The noise in the pub was slowly ascending, like hot water filling a bathtub. We ordered another round of drinks and Ksenia told us about her artist’s residency at the Grange Hotel, where she is now a commercial photographer. She also tells us about working in a gallery. They have a new show on Friday, she says. The artist is coming from New York. “The prints arrived the other day and we stayed up till eleven in the evening,” she says. “It feels like they’re so precious; everyone was wearing white gloves while holding them.”
We ask Ksenia about a collaboration she did with Adele Brydges, an artist and designer of “couture sensual tools”.
“That was one of the weirdest calls I’ve ever gotten!” she exclaims. Ksenia was in Ikea when she received the call from Adele. Adele told her she had seen Ksenia’s work and wanted her to photograph her line of products. Ksenia said, “Yeah that sounds amazing!” But the reception was bad. When Ksenia received the email with the product shots she was surprised.
“They are amazing when you hold them,” she says. “Adele left them in my house for about a month. There was a specific idea behind it: we used natural light.
“I had a lot of ideas. And at the same time I was insecure about how to approach it, so I was kind of hiding the fact that I was insecure about how to photograph a dildo,” she laughs.
“I quite like them, those photographs. And they’re actually sculptures on their own.”
“You could put one up here,” — she mimics holding one next to the books, threatening to tip again, on the mantelpiece — “and you’d never know!”
The conversation moves to Ufa’s art scene.
“Well it’s a bit hard for me to say because I’ve been here for the last nine years and I’m only home for twenty days a year,” she says. “It feels very classical; the traditional Greek school, where you’d have to learn how to draw before you go into other art forms. I think in Moscow, St. Petersburg, the art scene is very different.
“I don’t know what’s really happening nowadays,” she says “I wish I was up to date. I’m so divided in between all those worlds, so I can’t keep up.”
We ask why she picked up a camera in Russia.
“I guess like anyone who just decides to create in the mundane, because every day is—” she laughs, “I don’t want to sound depressing.”
She pauses to have a drink and think. Then she says, “I think it’s also to do with the weather in the winter. This window of three hours during the day when it’s sunny and bright. It gets quite dark, you turn on your computer and you’ve got this unlimited gallery and access to all the latest photography. Slowly and surely you pick up your camera and realise you can do something; you want to do something.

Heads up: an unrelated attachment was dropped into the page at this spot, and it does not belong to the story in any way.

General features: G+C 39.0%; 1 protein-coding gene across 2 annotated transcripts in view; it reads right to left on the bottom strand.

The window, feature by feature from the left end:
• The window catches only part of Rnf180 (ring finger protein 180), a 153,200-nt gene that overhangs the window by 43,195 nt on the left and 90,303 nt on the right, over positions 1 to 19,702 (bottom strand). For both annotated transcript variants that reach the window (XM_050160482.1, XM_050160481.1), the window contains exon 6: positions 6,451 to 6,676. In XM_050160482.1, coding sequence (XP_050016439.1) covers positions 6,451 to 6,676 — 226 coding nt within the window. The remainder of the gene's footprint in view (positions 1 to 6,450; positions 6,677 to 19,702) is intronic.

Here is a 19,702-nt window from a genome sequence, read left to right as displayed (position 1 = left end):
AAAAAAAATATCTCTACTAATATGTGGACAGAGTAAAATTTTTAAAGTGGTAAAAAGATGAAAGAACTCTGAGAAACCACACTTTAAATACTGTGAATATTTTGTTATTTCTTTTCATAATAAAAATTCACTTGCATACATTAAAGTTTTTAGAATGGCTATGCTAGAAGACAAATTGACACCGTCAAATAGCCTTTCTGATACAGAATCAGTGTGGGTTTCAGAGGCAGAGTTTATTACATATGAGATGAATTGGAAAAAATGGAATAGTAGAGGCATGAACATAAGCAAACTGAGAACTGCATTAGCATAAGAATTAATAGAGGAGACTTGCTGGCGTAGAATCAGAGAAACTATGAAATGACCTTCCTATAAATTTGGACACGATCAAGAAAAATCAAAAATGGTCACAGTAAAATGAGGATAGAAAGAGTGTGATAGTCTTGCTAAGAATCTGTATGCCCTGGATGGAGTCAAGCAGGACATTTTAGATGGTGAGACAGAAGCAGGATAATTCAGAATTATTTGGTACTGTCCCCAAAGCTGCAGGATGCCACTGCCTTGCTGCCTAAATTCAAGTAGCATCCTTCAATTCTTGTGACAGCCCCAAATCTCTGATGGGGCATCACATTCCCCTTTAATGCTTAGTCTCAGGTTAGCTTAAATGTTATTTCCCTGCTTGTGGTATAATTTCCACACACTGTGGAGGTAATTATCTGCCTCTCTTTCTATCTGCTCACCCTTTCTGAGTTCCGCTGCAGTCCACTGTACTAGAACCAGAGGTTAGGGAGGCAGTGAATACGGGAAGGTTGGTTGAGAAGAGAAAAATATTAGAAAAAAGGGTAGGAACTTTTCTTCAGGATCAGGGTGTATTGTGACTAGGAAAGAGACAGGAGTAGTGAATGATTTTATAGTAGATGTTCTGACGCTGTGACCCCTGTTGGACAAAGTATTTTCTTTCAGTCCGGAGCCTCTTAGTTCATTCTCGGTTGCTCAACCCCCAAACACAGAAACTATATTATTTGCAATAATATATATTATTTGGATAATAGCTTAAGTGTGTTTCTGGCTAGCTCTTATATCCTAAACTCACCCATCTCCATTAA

“I think that’s very motivational, because that comes from within, not trends,” she adds. “Or trying to, I don’t know, get into an arts crowd. You either do stuff or you don’t.”
We thought about trends and then we thought about Instagram, which is where we first saw Ksenia’s photographs. And when Ksenia asked how we found her work we said “Instagram”, and she laughed.
She says, “I rejected Instagram for so long because I think a lot of my friends from the MA degree would be like, ‘this is not really for us. We can’t be so playful; we have to have a website; we have to be strict.’
“But then all of the sudden I realised this square format is so intriguing; I thought it was a challenge to constantly think: square, square, square.”
In squares, Ksenia photographs friends, shapes, plants, the outdoors, buildings, herself, art, the sky. She uses Instagram as an exercise in playfulness; there are no rules.
Ksenia takes playfulness seriously; she talks about not letting yourself get boxed in, creatively, and the use of humour in her work. She says one of her favourite artists is Andy Goldsworthy, a British sculptor and environmentalist. If she had the opportunity to exhibit anywhere it would be New York; “I think New York is very up to date with everything,” she says. “The trends, the ideas seem to be what everyone wants and needs, because art does reflect the public state of mind.”
We ask her what inspires her, and she says, “I think the key word would be observation. Just observing what’s happening and pointing a few things out. You might think you’ve forgot them, but then they’ll come back to you, at some point.
“And there’s travelling, and physically moving through the city.”
Ksenia works six days a week. When she wakes early on a Sunday, she’ll go for a walk. She might bring her camera, or she’ll take shots on her phone.
“I think it’s just looking at things and watching things. And following the light,” she says. “Even the tiny little bit between cracks, where the sun slices the space in two parts.”
When we have to catch our train, Ksenia gives us another hug and remembers, aloud, the moment before we were friends; running to us outside St. Paul’s Cathedral. She says we’ll meet again, maybe in big old beautiful London; where you can walk into a hidden-away pub, packed to the rafters, and leave a little warmer than you were before.
Originally published in The City Talking: London, issue 02.